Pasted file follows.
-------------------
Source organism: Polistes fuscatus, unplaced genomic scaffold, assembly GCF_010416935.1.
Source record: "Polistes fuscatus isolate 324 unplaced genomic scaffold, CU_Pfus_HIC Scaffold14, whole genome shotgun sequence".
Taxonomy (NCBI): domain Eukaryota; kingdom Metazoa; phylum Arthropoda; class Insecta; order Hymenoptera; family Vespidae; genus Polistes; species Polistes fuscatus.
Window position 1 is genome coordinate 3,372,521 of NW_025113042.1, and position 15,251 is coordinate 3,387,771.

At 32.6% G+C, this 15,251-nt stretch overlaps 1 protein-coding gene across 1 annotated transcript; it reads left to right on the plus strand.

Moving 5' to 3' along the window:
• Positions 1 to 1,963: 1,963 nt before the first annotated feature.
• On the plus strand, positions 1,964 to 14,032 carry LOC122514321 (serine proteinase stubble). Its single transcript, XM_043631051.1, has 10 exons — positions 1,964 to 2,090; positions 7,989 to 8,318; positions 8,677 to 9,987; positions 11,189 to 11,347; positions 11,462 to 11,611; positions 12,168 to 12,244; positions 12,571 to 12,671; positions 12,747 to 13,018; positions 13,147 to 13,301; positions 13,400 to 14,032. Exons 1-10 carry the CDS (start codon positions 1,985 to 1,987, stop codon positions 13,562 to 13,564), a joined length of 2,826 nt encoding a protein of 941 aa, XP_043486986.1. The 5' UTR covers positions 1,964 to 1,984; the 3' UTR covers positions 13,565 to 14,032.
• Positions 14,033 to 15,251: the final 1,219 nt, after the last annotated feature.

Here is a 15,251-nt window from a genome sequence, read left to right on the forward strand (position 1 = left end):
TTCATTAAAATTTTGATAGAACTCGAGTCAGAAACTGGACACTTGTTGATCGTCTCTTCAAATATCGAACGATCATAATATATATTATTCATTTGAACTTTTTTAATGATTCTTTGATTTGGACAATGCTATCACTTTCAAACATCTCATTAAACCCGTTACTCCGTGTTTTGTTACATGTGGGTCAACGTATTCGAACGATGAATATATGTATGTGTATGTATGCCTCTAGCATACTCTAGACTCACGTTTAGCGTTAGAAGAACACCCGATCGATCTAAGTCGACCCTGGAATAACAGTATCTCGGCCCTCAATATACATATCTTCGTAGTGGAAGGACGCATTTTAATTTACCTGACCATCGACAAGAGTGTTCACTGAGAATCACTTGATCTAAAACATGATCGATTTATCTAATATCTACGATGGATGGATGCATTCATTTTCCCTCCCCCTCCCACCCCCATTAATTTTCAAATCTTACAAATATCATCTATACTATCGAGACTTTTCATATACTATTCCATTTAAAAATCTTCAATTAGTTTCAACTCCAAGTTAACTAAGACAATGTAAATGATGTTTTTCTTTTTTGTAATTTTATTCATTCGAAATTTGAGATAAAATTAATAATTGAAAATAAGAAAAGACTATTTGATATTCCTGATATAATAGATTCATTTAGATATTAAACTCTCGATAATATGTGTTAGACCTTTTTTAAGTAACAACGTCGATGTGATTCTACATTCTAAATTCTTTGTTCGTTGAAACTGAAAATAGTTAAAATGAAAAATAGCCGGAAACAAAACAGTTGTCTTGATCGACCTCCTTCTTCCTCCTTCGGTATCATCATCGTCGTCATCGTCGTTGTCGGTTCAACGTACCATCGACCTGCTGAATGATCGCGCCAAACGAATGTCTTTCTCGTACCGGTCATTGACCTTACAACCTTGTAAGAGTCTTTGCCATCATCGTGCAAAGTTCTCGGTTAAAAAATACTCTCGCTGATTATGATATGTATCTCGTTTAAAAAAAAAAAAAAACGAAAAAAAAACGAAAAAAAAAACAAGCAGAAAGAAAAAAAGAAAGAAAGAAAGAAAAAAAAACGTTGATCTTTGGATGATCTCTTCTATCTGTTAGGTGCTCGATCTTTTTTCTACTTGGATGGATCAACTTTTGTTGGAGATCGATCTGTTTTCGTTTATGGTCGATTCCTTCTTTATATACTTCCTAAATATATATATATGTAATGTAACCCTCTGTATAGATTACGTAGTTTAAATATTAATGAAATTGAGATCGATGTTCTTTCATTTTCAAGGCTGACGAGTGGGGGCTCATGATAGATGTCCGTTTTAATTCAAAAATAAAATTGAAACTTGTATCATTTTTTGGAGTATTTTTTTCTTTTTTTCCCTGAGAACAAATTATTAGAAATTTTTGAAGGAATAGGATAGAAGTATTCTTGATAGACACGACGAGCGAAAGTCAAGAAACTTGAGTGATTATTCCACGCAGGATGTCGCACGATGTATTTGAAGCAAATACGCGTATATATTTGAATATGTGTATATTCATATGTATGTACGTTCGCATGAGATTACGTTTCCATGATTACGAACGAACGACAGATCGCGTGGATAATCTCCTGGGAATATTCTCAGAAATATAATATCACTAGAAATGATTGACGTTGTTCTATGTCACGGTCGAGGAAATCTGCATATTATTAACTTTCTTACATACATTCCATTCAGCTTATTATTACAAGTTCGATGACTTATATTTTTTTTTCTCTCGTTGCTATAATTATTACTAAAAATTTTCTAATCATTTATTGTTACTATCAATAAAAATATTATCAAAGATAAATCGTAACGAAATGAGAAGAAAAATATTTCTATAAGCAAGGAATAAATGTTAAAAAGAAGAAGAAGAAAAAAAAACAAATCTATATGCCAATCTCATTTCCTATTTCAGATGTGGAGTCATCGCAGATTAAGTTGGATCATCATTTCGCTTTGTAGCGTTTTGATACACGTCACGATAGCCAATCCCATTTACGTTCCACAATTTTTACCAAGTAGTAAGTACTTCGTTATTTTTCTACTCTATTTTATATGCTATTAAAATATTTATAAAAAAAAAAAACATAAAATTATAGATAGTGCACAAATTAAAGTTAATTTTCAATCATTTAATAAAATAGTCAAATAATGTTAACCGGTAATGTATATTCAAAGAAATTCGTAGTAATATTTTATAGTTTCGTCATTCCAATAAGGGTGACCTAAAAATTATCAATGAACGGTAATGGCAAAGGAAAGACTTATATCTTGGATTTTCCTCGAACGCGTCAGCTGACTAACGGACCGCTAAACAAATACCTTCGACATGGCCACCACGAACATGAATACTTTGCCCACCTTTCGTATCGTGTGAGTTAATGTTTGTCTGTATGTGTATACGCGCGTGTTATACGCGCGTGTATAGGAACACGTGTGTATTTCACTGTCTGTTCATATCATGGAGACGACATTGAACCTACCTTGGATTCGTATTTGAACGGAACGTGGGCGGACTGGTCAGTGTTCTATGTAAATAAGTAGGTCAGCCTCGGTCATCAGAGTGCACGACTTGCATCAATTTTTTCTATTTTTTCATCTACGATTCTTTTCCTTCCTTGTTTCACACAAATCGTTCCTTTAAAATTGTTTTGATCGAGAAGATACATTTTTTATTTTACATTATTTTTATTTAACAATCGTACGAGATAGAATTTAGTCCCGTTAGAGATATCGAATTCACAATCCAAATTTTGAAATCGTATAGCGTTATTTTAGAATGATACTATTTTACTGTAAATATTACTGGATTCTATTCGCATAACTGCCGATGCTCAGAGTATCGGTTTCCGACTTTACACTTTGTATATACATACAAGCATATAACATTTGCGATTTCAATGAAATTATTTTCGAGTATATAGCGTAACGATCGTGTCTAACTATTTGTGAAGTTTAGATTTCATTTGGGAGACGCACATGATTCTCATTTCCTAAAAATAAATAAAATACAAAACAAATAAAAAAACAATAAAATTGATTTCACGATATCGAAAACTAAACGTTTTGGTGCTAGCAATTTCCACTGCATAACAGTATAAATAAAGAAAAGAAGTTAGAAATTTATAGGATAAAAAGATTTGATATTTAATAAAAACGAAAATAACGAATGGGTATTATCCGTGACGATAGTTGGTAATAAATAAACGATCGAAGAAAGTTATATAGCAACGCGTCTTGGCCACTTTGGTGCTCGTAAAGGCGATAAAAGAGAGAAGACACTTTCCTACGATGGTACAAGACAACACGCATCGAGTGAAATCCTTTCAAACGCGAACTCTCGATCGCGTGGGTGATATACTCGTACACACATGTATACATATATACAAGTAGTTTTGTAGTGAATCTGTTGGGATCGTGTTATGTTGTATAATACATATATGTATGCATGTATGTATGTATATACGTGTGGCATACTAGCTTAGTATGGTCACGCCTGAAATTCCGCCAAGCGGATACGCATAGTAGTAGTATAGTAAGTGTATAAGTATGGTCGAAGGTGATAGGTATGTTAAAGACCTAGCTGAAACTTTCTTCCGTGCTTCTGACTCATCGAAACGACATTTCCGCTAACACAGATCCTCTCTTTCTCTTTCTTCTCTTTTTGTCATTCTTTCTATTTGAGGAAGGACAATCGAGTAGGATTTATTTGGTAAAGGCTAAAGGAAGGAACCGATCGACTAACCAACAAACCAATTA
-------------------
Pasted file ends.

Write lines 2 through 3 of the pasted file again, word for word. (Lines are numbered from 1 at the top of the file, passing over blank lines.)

Source record: "Polistes fuscatus isolate 324 unplaced genomic scaffold, CU_Pfus_HIC Scaffold14, whole genome shotgun sequence".
Taxonomy (NCBI): domain Eukaryota; kingdom Metazoa; phylum Arthropoda; class Insecta; order Hymenoptera; family Vespidae; genus Polistes; species Polistes fuscatus.